W(here) Festival – June 26th to June 30th 2012
Placing rural art practices on the map in Pictou County
In June 2012 the W(here) Festival* began and ended on its feet, exploring ideas of place, art, and community. Taking place in Pictou County, Nova Scotia, local and visiting artists led audiences in a series of “field trips” engaging participants in an collaborative way. In addition, the festival featured an exciting evening of local artist talks, a special interactive discussion about creative Pictou County, a public launch of an online video project and music by Al Tuck. All events were free and family friendly.
New terrain, new histories, and new possibilities were considered throughout the W(here) Festival and it is our hope that parts of this project will be continued by the residents and artists of Pictou County. Our festival headquarters was located at 13 Water Street in Pictou thoughout the month of June 2012. Have a question about this project? Send us an email at wherefestival(at)gmail.com.
* Pronounced Where Here Festival
About the larger project
Culminating in June 2012 in Pictou County, this festival seeks to bring together local artists, diverse communities and visiting artists in a rich program for all ages. Discussions with the local community will form the basis from which the project will grow as well as the artists, locations and modes of presentation chosen.
From an academic perspective, Mary is investigating the divide between what is historically considered the margins – small town and rural Canada – and various city centres in relation to contemporary art practices. As a curator and artist, she is interested in the conversation between contemporary artists and communities and the complexity of artistic practices and methods that engage the local.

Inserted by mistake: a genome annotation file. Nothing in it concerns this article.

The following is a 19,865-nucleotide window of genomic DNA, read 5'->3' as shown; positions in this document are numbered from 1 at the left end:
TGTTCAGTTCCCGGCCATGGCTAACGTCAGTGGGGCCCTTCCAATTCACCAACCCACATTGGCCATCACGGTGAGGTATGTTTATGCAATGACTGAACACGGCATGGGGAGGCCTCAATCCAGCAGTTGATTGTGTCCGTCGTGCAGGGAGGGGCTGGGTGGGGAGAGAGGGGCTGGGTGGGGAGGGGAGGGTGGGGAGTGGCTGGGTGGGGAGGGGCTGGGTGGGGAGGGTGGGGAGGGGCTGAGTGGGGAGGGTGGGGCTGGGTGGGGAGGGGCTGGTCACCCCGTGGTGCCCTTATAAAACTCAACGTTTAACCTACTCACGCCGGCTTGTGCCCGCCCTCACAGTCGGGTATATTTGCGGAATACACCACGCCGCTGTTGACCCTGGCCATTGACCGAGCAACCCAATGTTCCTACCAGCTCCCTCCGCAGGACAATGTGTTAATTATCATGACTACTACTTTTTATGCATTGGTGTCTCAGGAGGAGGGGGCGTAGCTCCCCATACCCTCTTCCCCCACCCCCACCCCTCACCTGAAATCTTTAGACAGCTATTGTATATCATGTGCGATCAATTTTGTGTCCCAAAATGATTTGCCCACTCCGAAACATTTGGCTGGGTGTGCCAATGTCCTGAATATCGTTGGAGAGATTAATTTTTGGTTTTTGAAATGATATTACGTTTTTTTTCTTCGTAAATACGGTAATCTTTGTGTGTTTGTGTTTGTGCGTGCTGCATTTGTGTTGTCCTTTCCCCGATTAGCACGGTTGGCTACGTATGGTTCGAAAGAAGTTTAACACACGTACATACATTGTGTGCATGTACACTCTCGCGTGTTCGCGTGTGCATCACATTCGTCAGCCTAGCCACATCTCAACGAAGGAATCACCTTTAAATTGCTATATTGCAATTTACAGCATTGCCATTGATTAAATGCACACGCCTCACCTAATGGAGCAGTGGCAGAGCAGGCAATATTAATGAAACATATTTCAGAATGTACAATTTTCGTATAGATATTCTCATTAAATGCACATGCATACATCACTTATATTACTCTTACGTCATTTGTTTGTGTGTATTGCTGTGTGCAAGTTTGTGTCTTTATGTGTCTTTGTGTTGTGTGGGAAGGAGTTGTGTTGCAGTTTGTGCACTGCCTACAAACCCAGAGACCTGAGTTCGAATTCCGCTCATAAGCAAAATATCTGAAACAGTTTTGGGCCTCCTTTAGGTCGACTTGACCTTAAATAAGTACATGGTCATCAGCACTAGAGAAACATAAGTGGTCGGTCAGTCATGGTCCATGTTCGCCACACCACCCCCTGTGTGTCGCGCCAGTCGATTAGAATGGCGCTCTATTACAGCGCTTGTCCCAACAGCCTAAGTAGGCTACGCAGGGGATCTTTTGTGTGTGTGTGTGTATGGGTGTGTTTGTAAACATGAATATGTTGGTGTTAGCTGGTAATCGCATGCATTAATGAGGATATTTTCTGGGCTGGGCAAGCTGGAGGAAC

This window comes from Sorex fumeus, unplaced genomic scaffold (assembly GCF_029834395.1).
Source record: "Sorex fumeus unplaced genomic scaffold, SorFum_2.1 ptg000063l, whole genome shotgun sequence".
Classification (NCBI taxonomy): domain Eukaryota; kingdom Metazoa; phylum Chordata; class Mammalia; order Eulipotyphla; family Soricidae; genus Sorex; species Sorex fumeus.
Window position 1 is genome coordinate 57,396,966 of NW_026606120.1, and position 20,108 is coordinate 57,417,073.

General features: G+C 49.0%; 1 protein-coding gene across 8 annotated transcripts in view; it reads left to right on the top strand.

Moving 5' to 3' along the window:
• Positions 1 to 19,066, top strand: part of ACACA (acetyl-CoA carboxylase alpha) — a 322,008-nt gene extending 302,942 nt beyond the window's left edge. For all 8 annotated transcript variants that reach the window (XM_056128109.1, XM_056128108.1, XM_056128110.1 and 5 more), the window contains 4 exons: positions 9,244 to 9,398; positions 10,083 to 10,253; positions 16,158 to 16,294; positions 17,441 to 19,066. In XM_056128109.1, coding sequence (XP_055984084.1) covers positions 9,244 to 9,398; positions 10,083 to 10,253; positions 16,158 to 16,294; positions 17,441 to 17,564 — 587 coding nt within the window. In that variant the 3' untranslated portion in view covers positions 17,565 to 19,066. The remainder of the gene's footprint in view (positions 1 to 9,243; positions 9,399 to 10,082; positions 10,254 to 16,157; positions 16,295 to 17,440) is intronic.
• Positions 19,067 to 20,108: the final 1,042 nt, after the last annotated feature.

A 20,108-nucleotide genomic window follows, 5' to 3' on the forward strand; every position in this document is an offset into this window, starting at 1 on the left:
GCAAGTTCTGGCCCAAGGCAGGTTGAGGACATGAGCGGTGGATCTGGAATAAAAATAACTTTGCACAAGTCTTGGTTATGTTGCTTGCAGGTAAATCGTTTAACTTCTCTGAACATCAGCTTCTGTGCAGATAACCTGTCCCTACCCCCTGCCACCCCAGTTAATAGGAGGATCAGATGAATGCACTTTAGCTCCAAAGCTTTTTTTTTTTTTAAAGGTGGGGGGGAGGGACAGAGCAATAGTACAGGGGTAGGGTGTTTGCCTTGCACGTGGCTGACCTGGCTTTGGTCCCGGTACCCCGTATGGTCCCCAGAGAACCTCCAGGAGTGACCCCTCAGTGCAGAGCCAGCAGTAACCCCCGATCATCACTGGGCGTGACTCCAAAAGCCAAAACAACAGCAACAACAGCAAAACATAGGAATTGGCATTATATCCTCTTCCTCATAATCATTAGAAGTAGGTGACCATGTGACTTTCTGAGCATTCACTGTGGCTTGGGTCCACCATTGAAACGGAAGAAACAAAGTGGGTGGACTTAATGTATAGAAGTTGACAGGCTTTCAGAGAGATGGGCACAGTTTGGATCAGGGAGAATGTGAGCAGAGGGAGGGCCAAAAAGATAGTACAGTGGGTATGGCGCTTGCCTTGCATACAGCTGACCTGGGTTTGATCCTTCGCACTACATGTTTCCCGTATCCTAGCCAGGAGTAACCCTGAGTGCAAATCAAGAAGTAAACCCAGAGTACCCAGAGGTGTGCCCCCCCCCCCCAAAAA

Her research brings together historical and theoretical ideas and debates regarding the definition of “place” and place-based artistic practices. How do we define the rural, community, or art in this context? Thus what constitutes “contemporary” artistic practice(s) is a map of a particular social geography that is permeable and subject to change. Pictou County’s 250 year history exemplifies this project’s goal to engage in complex ideas of place, for its identity is not fixed but constantly shifting internally and externally due to industry (mining, fishing, forestry), tourism, and the history of indigenous population (Mi’kmaq) and settlement (Scottish, French, Canadian).
Ultimately, through a process of interactive exchange (discussion, excursion and presentation), this project seeks to re-position the importance of place within the local context of Pictou County exploring new territory for interdisciplinary curatorial and art practices.
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Grant Kester. Conversation Pieces: Community & Communication in Modern Art. 2004.
Miwon Kwon. One Place After Another: Site Specific Art and Locational Identity. 2004.
Lucy Lippard. The Lure of the Local: Senses of Place in a Multicentered Society. 1997.
Tuan, Yi-Fu. Space and Place: The Perspective of Experience. 1977.
McKay, Ian. The Quest of the Folk: Antimodernism and Cultural Selection in Twentieth-Century Nova Scotia.1994.